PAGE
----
Saturday, September 24th, 2005

Someone who opposes nuclear power wrote me, “[T]here is no safe level of radioactivity: if I understand it correctly, there is an elevated death rate merely from living near granite, and people regularly die from cancers attributed to cosmic ray damage – and that’s the radioactivity we can’t control.”

It is a common belief that if a lot of something is poisonous, so is a little of something. This is true in spite of what we know about the need for small amounts of salt, fat, and chocolate. Possibly the difference is that if we see a need for a substance, we categorize its dangers differently.

High doses of radioactivity can kill. According to David Bodanky’s Nuclear Energy, intense radiation exposures kill many cells immediately, and lead to death within a short time, at most months. About half of victims of the Hiroshima bombing who receive a dose of at leasst 3 gray (Gy) died (see the end for an explanation of units). Seven out of 23 better-fed Chernobyl victims exposed to between 4 and 6 Gy died. Between 1 and 4 Gy, people usually suffer from radiation sickness, but below 1 Gy, there are usually no clinical symptoms.

People receiving high exposures, even below the 1 Gy level, are more susceptible to cancers. Among the survivors of Hiroshima, by 1990 there had been 421 more deaths from cancer than would have been expected; this number is larger today. No increase in birth defects appeared to have occurred. In the areas around Chernobyl, nine children died from thyroid cancer. In both cases, the doses were high and were delivered in a short period of time.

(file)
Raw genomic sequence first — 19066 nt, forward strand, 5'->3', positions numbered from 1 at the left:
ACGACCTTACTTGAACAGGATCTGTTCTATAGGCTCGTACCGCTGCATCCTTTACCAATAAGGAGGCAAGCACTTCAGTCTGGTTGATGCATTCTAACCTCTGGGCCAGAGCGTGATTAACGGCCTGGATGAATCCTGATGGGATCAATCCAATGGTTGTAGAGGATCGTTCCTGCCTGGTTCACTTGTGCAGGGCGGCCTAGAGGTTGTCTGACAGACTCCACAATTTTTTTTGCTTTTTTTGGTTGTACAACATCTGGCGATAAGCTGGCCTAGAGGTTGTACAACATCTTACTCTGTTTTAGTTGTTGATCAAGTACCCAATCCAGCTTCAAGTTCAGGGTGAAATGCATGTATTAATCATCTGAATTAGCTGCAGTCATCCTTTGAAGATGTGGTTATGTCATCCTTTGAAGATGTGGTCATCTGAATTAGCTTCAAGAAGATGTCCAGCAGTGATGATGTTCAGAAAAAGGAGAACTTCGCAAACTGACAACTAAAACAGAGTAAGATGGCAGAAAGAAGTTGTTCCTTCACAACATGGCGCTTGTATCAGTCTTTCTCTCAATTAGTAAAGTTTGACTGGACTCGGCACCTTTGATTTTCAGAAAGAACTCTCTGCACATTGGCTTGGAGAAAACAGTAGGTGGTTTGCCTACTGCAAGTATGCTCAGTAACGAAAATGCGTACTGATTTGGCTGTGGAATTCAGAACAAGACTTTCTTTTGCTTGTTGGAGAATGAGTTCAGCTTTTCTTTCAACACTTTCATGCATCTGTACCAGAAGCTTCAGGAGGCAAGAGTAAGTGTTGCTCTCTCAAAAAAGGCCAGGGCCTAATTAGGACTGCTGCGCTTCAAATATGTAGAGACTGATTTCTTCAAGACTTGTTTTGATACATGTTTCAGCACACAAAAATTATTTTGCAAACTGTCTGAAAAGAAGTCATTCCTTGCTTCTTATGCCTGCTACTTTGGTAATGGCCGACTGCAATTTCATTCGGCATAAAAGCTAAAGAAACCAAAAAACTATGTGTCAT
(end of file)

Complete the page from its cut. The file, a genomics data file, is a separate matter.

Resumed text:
We are exposed to radioactivity constantly. In the US, radon gas is responsible for the majority of exposure, 2 mSv/yr out of 3.6 mSvy/yr average. In some areas of the US, exposure is much greater, due to the types of rocks, or more cosmic rays due to the height above sea level.

There have been several explorations of the effects of low exposure, this is just one (pdf). The highest measured terrestrial dose, 26,000 mrem/yr, occurs in Ramsar, Iran. Other high annual terrestrial doses occur in areas of Brazil and India (3,500 mrem), China (1,000 mrem), Norway (1,050 mrem), and Italy (438 mrem). The areas in Iran, India, and Brazil are associated with high concentrations of uranium and thorium in the soil. Epidemiological studies of the people in these areas have been made to determine, what, if any, affect these high radiation dose levels have on health. To date, no radiation related health effects have been found. [UNSCEAR 1993; NCRP Report #94] Note that exposures are over a year.